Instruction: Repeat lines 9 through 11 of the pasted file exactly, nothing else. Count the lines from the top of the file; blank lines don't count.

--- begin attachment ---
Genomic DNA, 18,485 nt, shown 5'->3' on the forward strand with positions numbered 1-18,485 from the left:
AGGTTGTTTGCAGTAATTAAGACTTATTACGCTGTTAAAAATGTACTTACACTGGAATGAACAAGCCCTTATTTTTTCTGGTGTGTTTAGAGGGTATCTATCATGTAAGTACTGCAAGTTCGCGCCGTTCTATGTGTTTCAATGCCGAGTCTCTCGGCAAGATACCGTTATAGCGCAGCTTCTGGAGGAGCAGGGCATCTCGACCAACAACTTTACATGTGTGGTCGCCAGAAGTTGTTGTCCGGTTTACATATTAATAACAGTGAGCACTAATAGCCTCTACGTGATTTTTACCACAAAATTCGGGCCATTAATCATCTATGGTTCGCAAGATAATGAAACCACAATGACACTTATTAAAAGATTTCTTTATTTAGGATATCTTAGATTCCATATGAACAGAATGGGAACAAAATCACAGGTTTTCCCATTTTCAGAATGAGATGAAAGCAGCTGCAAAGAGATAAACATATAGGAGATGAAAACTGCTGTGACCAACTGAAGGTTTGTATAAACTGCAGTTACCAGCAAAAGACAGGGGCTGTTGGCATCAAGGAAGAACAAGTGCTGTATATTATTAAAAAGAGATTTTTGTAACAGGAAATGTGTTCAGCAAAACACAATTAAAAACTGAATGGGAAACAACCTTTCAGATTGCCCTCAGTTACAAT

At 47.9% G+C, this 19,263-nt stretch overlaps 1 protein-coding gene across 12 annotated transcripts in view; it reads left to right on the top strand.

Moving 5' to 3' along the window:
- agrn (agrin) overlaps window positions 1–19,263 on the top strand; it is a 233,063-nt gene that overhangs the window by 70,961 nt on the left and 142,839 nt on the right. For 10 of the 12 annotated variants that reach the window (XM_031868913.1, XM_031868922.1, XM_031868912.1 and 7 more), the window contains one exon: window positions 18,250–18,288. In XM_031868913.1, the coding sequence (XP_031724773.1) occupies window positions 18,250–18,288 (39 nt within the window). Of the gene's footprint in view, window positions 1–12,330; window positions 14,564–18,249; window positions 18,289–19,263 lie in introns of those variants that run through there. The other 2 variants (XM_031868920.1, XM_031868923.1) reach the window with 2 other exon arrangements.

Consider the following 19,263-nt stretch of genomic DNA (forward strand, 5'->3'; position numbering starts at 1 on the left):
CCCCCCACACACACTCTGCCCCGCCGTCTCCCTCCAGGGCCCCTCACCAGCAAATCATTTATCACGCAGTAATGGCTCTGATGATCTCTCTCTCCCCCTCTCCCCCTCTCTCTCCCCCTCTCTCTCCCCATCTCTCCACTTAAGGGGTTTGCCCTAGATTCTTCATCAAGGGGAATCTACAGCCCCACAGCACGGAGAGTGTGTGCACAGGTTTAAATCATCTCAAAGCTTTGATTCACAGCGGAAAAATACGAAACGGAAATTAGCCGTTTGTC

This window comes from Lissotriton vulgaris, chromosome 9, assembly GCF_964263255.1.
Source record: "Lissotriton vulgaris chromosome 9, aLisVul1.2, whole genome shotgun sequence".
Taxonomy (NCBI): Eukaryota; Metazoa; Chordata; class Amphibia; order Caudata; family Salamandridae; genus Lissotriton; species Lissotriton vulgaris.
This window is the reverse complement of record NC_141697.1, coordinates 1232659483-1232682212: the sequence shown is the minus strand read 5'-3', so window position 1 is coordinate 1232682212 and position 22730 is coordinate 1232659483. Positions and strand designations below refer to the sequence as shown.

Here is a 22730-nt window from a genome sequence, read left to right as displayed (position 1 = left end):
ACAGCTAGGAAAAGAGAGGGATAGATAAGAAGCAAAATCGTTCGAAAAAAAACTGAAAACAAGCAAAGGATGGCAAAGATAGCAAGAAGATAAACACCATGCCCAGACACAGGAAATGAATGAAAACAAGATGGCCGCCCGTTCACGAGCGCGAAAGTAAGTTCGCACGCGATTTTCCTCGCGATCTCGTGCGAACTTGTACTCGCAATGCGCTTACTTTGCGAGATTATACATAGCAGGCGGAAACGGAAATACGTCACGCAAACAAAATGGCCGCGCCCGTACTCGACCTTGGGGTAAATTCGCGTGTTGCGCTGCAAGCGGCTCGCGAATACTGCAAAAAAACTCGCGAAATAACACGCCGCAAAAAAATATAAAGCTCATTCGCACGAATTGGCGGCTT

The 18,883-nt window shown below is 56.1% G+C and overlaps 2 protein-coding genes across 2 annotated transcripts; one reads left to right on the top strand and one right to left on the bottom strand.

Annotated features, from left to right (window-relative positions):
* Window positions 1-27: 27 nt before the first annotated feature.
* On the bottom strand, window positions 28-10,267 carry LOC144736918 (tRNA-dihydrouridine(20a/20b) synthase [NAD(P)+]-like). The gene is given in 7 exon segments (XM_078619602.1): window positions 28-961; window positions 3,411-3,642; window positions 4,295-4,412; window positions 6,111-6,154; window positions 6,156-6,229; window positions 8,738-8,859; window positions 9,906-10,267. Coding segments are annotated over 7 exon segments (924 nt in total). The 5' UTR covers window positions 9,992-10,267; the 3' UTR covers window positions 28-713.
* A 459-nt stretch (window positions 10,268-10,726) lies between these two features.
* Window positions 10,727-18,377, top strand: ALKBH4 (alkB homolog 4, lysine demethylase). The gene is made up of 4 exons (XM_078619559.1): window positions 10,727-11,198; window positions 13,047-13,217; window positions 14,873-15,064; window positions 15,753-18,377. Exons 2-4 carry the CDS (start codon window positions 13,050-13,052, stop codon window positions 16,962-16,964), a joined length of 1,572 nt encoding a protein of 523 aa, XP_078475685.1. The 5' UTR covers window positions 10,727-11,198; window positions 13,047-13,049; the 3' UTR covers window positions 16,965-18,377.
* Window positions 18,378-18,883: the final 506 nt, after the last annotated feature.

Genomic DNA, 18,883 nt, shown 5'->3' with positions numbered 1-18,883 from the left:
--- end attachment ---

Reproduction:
Source record: "Lissotriton vulgaris chromosome 9, aLisVul1.2, whole genome shotgun sequence".
Taxonomy (NCBI): Eukaryota; Metazoa; Chordata; class Amphibia; order Caudata; family Salamandridae; genus Lissotriton; species Lissotriton vulgaris.
This window is the reverse complement of record NC_141697.1, coordinates 1232659483-1232682212: the sequence shown is the minus strand read 5'-3', so window position 1 is coordinate 1232682212 and position 22730 is coordinate 1232659483. Positions and strand designations below refer to the sequence as shown.